Pride is the opportunity to celebrate the great accomplishments made in LGBT + equality and a reminder that the work is not completed.
Being able to be myself at work has enabled me to direct all of my energy to my work, not using it to shield who I am.
I don’t see one single element driving the D&I agenda in the future, as now I believe we need to have a balanced view across all aspects of diversity. The idea that if we ‘get it right’ for one group we will magically solve inclusion issues across the board is a misinformed notion.
It’s a celebration of individuality, diversity and self; but it’s also a collective celebration of how far we have all come on LGBT issues in a relatively short space of time.
Wasting energy on disguising key aspects of self would be exhausting; being open means my focus is where it needs to be. In a people business, honesty is an important factor in building strong working relationships with clients and colleagues, so bringing my “whole self” makes this much easier.
I would like to see a less fragmented approach to D&I. Although there are clearly nuances between different D&I strands, the fundamental issues are the same regardless of whether you’re looking at gender, LGBT, race or ethnicity – everyone having the right to be themselves and everyone having an equal chance to succeed in the workplace.
Pride is firstly a day of celebration of how far we have come, the obstacles that have been overcome, remembering those that unfortunately were not able to celebrate in such a fashion and also not forgetting that there is still much to do across the whole LGBTQ+ community. I shall happily be marching with the LGBTQ+ & Allies Group here at ASOS celebrating our partnership with GLAAD.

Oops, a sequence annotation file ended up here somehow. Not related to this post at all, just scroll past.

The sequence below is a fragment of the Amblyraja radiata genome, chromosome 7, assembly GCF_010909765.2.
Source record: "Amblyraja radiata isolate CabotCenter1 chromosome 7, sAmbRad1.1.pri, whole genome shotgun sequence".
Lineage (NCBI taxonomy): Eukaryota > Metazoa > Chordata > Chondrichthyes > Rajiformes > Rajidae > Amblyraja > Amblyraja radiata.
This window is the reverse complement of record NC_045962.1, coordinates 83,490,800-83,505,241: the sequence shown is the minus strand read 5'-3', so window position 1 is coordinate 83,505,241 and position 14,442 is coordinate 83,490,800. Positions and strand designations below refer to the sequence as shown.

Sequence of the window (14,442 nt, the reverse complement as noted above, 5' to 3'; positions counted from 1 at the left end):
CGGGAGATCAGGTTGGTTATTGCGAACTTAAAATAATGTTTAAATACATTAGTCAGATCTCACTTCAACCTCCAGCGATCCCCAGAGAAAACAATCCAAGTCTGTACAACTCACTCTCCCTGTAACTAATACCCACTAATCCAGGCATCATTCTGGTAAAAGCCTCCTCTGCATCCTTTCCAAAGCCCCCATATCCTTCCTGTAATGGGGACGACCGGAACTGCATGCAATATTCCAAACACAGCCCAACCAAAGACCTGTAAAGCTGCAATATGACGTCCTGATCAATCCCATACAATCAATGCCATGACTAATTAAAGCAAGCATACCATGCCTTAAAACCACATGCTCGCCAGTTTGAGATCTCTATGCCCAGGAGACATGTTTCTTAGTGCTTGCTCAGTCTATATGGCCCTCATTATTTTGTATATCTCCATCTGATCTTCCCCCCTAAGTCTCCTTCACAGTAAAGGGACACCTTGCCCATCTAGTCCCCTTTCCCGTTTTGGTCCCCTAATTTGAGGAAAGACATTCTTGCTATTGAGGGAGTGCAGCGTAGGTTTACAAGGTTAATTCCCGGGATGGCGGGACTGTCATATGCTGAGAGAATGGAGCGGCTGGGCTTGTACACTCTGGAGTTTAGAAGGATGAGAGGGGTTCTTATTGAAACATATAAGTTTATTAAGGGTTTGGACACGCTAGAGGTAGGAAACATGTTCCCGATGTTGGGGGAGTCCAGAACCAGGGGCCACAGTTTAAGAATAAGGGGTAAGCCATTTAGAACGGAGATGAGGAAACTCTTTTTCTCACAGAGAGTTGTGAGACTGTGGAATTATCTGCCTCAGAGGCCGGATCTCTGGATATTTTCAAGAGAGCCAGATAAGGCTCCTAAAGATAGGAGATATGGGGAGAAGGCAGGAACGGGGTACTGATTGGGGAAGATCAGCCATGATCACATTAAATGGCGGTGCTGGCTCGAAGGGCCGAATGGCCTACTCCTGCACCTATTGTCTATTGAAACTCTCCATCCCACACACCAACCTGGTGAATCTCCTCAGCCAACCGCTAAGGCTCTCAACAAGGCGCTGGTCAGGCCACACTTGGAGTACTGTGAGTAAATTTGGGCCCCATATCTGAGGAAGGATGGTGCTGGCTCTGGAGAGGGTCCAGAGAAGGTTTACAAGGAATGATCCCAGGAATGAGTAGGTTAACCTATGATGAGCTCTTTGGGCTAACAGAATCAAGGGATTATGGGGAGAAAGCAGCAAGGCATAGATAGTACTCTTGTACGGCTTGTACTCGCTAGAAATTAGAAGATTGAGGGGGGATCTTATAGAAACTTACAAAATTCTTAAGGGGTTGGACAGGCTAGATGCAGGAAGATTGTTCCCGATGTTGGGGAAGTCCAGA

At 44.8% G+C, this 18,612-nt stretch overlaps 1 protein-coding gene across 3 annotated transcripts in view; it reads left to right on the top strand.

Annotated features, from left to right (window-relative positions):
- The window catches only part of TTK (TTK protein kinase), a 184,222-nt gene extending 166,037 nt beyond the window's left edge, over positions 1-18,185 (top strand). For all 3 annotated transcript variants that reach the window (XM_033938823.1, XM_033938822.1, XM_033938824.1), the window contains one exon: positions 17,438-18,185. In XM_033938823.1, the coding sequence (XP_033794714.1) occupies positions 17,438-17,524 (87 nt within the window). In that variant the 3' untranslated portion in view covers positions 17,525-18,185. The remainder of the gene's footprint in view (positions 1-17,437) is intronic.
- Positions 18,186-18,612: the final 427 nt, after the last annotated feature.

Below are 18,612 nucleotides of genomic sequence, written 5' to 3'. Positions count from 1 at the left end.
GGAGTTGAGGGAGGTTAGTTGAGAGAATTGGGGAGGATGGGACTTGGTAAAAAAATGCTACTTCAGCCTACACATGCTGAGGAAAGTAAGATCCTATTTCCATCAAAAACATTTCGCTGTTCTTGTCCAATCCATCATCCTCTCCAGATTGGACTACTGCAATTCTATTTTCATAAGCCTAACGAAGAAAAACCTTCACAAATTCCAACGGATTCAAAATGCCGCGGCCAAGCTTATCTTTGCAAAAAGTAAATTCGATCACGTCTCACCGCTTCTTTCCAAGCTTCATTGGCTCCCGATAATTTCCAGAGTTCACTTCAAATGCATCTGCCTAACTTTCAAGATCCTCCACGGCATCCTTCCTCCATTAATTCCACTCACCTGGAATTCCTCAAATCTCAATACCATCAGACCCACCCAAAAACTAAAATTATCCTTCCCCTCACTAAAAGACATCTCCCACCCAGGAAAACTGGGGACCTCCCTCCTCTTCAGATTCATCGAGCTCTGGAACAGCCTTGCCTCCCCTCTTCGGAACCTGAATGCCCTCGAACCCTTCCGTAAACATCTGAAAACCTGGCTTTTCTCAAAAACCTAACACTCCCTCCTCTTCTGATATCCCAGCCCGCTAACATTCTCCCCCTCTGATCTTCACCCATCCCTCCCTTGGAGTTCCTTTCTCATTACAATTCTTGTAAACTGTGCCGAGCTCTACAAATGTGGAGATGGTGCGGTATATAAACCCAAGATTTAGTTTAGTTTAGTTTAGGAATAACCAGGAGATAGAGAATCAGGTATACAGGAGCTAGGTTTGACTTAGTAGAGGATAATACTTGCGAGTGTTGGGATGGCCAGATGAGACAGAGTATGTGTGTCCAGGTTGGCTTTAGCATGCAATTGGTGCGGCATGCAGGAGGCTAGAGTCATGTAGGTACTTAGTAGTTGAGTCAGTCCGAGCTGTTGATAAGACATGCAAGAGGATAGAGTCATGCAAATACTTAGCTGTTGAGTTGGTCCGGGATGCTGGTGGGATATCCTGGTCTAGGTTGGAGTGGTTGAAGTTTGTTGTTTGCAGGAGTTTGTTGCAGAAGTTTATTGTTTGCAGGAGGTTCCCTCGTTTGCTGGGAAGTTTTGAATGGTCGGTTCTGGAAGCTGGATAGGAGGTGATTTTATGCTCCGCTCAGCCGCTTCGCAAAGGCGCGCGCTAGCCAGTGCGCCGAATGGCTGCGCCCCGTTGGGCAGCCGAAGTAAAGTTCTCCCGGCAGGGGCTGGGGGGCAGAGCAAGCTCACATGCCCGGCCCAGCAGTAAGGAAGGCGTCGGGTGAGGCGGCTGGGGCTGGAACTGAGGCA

It’s totally life changing, in no short measure aided by the very open environment here at ASOS. I’ve never once said partner instead of husband since I joined, and basically means I can just get on with the job, ‘bringing your best self to work’ is embedded in the culture here.
We are really challenging ourselves and in the process benchmarking our practice so that we continuously improve. We are looking at how LGBTQ+ intersects with other priority areas such as gender equality, disability and ethnicity. I’d like to see the investment community taking even greater interest across all equality issues helping keep this front of mind in the Boardroom.
For me, Pride means taking time to celebrate how far we’ve come, to express gratitude to those we’ve lost along the way, and to remember that there’s still a long way to go in many areas.
It takes a lot of energy to pretend you’re someone you’re not. Even things like avoiding using pronouns to describe one’s partner is quite taxing (if you’ve never had to, try it at a party and see just how challenging it is). Bringing my whole self to work means I have more energy to devote to the job at hand.
I think in law we’ve made tremendous strides on D&I, but there is still lots to be done. We are a long way from 50% of law firm partners, QCs and senior judges being women. BAME people remain under-represented in senior ranks. It’s great that it’s underway, but I think our trans journey has just begun (and there is much work to be done as well for the B, I, Q and other parts of the abbreviation). I’d also like to see us looking more closely at disability, and social background. The law should be a field where the best people thrive – regardless of who they are or where they’ve come from.
Pride means bringing your best self to your workplace as a valued and supported member of the team!
I have been out since university and, despite the challenges that have come with this, it has allowed me to be authentic and to unlock my full potential in the workplace in capital markets and in my D&I work across the legal sector and beyond.
I think the next frontier for diversity and inclusion is a focus on (a) culture, to level the playing field for all talent regardless of difference; (b) intersectionality, to understand that we are all complex and unique and that difference should be valued; and (c) the business case, relying on data-driven findings that inclusive workplaces are more profitable.